The EPA’s new rule will fulfill a directive from

President Trump . In an April 2019 executive order, Trump directed the EPA to update regulations under section 401 of the Clean Water Act, which he said were “causing confusion” and “hindering the development of energy infrastructure.” Trump had set a deadline of May 10 for the EPA to issue the new rules.

Section 401 has become a hotbed of disputes in recent years as Democratic-led states have used the provision to block construction of coal export terminals, oil and gas pipelines, and other fossil fuel infrastructure.

Just last month, New York and New Jersey denied certification under section 401 for a $1 billion pipeline to carry natural gas from Pennsylvania through New Jersey to New York City. The denial essentially killed the project in the near-term.

Read what to expect from the new rule in Abby’s >story posted earlier today.

OPEC+ NEAR EXTENSION OF OIL PRODUCTION CUTS: OPEC-led Saudi Arabia and Russia are nearing a deal to extend the current level of production cuts for a few more months to help keep a floor under oil prices, according to >reports by the Wall Street Journal, Bloomberg and Reuters.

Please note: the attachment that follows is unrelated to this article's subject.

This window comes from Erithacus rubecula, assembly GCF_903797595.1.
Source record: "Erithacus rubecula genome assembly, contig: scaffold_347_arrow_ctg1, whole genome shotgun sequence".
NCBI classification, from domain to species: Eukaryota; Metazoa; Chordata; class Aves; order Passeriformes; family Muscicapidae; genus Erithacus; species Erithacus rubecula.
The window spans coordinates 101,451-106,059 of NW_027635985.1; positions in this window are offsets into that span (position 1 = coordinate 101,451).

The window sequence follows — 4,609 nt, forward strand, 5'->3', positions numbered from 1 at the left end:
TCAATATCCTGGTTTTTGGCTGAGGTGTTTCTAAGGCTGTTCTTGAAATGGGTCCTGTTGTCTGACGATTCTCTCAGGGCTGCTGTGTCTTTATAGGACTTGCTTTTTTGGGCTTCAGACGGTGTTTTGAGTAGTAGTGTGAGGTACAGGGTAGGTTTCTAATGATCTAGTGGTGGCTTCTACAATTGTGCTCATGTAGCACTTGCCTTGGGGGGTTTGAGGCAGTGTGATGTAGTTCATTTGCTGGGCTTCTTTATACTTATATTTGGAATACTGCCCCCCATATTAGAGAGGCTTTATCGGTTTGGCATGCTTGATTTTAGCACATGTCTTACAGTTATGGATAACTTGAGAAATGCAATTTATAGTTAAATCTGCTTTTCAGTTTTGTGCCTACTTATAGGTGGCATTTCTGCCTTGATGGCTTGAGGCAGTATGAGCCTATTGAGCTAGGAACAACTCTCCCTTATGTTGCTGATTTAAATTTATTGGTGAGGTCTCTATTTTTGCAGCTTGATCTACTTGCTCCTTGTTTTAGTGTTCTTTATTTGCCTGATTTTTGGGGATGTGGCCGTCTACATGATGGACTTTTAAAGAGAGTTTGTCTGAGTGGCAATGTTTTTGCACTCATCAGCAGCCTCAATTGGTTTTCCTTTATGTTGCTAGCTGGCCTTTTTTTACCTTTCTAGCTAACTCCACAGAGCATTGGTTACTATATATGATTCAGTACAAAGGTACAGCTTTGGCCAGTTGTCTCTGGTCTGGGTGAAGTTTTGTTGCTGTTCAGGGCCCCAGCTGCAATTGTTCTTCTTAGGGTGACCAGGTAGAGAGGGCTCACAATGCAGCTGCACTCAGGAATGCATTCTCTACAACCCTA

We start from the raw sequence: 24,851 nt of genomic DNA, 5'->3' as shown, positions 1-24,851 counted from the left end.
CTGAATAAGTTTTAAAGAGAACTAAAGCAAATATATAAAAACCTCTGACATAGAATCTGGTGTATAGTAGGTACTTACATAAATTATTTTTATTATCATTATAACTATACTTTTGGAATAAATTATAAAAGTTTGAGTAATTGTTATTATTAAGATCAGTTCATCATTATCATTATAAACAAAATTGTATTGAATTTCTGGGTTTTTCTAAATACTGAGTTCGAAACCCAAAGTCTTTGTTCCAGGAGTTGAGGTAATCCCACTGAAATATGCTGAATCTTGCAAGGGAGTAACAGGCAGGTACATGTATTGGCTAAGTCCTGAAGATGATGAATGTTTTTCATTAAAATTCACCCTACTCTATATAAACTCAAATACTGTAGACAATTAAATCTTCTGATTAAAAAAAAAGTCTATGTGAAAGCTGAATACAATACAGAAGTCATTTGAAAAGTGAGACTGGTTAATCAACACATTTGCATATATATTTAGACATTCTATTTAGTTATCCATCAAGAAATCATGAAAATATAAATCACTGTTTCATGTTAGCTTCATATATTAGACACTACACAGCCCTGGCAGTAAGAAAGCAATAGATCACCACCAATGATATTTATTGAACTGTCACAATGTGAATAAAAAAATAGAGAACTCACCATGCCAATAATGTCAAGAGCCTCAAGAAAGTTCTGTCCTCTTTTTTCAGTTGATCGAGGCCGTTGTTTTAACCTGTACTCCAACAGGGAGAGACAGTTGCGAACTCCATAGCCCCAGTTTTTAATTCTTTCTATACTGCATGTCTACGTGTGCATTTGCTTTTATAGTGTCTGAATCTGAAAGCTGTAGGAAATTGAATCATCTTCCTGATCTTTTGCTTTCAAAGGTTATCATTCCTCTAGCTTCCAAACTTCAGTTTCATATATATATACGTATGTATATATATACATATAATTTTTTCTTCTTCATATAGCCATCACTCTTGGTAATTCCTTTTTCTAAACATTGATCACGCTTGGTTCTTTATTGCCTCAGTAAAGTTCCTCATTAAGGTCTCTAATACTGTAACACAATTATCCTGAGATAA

OPEC+ reached an unprecedented agreement that started last month to cut oil production by a collective 9.7 million barrels per day, almost 10% of global supply (members >did not fully comply with that level in May, only implementing three-fourths of the cuts). The group is planning to cut that same amount during June, before the production reductions begin to taper off in July. (In addition, Saudi Arabia, Kuwait, and the United Arab Emirates pledged extra voluntary cuts for June of 1.2 million barrels per day.)

OPEC+ is weighing holding a meeting this week, a few days earlier than planned, to discuss a short extension of the current production cut level — perhaps through September — rather than easing off in coming months.